New Tracks for Economic Theory, 1926–1939
In order to survive, to live enjoyably, to add to their possessions, men must use their circumstances according to reason. Some formal rules must be obeyed in their choices of conduct. To ignore these will be to get less far towards some goal than their circumstances would have allowed. When the conduct in question can be summed up in the word exchange, the renouncing or parting with one thing in order to possess another, the formal rules may take a prominent place. They can be seen as the architectural principles of a system where men of extremely diverse desires and endowments can do the best for themselves that is possible when all alike enjoy an equal freedom with each other from force and fraud. Reason, in this light, seems to show how men should act. Cannot the analyst of their conduct then assume that they will thus act, and so claim, given details of their tastes and endowments, not only to understand but to predict their conduct? This is the claim made by the Theory of Value, which was established by the end of the nineteenth century as the central doctrine of political economy. It can be summarised by saying that self-interest induces men to live by reason, and that by doing his own reasoning from the tastes and circumstances of individuals, could he know them precisely, the analyst could know what they would do. Let us however inquire what we must mean here by circumstances.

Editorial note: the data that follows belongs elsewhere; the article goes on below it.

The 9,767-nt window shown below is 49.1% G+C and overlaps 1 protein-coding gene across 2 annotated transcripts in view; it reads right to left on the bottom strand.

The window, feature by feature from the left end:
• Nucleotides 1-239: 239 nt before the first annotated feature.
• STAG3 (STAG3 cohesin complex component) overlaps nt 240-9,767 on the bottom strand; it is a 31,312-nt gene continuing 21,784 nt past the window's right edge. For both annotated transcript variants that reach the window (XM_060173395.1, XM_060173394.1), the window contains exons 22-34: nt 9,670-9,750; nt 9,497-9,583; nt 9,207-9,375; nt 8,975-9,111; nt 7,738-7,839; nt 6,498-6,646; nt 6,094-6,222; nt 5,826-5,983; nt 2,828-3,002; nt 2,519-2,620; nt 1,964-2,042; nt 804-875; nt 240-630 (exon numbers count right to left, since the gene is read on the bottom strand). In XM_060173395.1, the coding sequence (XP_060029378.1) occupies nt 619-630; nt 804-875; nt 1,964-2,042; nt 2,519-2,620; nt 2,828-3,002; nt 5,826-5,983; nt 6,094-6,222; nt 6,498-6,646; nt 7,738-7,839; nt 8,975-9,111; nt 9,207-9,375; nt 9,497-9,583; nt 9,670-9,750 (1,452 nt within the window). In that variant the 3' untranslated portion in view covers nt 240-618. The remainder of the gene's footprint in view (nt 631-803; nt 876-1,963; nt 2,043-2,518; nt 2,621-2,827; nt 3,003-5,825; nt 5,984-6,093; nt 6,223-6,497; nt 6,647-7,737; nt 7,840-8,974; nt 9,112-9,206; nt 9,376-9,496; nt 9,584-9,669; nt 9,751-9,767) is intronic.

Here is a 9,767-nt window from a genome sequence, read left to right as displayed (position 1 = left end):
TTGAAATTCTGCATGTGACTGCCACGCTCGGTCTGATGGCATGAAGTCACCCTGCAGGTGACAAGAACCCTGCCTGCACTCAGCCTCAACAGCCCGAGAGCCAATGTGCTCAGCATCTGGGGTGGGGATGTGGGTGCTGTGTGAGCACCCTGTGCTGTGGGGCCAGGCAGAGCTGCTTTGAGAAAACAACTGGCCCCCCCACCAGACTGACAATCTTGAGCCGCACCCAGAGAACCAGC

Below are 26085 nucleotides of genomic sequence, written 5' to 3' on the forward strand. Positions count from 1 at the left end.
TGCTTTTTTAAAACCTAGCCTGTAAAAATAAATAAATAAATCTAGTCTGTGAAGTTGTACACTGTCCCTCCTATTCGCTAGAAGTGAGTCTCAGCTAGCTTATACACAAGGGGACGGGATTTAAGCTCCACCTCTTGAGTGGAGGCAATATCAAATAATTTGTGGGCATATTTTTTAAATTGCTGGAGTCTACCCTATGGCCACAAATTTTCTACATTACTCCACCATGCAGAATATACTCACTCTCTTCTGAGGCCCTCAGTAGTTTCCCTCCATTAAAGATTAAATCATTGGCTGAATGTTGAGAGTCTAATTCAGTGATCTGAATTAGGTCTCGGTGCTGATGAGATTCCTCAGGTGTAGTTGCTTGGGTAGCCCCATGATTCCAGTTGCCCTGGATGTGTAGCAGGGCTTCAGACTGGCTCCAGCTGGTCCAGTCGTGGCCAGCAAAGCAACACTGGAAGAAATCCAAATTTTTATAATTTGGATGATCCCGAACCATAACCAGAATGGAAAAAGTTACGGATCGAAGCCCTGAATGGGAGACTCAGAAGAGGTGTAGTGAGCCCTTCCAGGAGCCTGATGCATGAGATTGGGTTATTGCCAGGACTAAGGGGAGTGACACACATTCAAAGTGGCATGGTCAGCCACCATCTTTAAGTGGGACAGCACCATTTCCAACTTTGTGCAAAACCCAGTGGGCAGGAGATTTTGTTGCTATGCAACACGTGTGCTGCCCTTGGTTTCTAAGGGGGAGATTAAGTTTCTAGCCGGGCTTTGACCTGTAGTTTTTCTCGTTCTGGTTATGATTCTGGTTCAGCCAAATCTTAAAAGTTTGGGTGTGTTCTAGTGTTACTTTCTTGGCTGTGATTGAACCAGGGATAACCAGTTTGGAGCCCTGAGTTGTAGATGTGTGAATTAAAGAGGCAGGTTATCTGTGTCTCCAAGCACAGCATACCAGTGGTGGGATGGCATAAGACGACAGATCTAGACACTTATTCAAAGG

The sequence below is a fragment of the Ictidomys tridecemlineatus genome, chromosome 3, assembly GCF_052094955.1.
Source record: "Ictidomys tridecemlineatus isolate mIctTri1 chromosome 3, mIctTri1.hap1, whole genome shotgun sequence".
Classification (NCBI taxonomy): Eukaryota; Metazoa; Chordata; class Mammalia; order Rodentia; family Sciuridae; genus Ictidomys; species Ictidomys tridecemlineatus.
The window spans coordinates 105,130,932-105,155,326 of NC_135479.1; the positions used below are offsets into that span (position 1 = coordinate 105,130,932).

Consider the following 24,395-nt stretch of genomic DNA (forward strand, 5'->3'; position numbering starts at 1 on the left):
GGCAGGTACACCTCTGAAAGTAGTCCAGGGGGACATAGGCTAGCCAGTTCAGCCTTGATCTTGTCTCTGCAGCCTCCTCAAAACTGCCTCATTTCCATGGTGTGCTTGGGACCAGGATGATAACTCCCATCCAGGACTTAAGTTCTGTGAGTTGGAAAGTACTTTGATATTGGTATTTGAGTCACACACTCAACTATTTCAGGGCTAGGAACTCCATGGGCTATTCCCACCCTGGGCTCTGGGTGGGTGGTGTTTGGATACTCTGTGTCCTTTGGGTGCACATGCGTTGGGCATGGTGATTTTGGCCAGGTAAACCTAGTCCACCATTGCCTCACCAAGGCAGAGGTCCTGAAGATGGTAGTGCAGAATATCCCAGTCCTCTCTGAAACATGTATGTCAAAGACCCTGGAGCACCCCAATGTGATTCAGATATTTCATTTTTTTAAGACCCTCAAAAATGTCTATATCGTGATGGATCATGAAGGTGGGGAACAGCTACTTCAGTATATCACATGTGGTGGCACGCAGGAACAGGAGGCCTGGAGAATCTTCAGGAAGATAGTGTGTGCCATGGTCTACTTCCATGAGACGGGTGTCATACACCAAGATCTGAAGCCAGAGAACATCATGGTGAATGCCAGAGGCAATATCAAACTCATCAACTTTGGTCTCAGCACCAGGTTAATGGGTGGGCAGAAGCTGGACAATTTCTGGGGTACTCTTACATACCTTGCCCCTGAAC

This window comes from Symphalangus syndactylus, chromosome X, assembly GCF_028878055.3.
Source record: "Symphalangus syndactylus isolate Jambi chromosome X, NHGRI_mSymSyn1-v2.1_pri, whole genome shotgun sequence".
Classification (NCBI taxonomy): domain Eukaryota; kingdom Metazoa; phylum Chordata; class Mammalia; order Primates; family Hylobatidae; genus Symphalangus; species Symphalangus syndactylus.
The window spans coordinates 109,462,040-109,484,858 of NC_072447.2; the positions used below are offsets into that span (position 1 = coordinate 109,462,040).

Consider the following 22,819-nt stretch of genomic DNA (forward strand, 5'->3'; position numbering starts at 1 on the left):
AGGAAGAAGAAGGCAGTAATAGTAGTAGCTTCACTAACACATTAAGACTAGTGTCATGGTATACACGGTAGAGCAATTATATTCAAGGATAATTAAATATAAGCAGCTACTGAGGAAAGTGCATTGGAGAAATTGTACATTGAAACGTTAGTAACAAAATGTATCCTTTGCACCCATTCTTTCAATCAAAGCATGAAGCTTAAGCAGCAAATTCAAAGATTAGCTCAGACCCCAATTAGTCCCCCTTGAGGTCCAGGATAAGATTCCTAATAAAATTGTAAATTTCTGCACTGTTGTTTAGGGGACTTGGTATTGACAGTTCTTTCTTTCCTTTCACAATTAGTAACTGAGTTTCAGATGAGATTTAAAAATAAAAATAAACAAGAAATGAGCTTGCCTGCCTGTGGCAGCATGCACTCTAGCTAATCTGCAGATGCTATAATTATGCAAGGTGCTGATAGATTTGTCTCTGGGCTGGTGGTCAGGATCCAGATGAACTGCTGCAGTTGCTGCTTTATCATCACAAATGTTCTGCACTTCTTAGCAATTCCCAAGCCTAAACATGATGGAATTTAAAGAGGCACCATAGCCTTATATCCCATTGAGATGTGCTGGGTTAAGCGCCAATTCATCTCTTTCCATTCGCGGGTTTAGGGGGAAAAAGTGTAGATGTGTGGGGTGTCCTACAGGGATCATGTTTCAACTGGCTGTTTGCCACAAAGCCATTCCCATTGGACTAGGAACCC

KeywordsInterest Rate Capital Stock General Equilibrium Liquid Asset Perfect Competition
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